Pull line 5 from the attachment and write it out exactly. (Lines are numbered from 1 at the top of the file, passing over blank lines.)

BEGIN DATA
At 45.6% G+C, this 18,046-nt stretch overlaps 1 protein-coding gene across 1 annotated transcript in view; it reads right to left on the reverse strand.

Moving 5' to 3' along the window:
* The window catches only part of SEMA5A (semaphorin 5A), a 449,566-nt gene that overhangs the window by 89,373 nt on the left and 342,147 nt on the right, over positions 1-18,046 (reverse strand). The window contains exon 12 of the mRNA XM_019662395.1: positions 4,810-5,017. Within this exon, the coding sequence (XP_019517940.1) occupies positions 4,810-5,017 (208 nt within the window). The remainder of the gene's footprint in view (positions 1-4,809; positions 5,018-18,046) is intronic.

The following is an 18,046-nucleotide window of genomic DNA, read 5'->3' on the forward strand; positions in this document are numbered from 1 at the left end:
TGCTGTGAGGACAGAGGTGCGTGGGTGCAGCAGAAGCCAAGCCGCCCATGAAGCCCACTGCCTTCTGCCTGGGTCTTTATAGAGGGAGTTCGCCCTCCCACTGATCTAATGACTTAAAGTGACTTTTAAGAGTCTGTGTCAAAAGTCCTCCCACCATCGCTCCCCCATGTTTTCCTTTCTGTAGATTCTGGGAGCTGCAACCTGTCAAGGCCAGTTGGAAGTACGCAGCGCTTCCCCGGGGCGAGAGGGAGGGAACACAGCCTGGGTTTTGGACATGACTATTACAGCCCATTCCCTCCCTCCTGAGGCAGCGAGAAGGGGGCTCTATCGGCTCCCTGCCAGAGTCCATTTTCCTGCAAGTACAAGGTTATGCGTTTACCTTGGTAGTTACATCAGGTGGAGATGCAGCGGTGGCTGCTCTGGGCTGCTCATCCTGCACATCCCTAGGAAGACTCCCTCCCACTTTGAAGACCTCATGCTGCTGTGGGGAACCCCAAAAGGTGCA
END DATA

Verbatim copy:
TGCTGTGAGGACAGAGGTGCGTGGGTGCAGCAGAAGCCAAGCCGCCCATGAAGCCCACTGCCTTCTGCCTGGGTCTTTATAGAGGGAGTTCGCCCTCCCACTGATCTAATGACTTAAAGTGACTTTTAAGAGTCTGTGTCAAAAGTCCTCCCACCATCGCTCCCCCATGTTTTCCTTTCTGTAGATTCTGGGAGCTGCAACCTGTCAAGGCCAGTTGGAAGTACGCAGCGCTTCCCCGGGGCGAGAGGGAGGGAACACAGCCTGGGTTTTGGACATGACTATTACAGCCCATTCCCTCCCTCCTGAGGCAGCGAGAAGGGGGCTCTATCGGCTCCCTGCCAGAGTCCATTTTCCTGCAAGTACAAGGTTATGCGTTTACCTTGGTAGTTACATCAGGTGGAGATGCAGCGGTGGCTGCTCTGGGCTGCTCATCCTGCACATCCCTAGGAAGACTCCCTCCCACTTTGAAGACCTCATGCTGCTGTGGGGAACCCCAAAAGGTGCA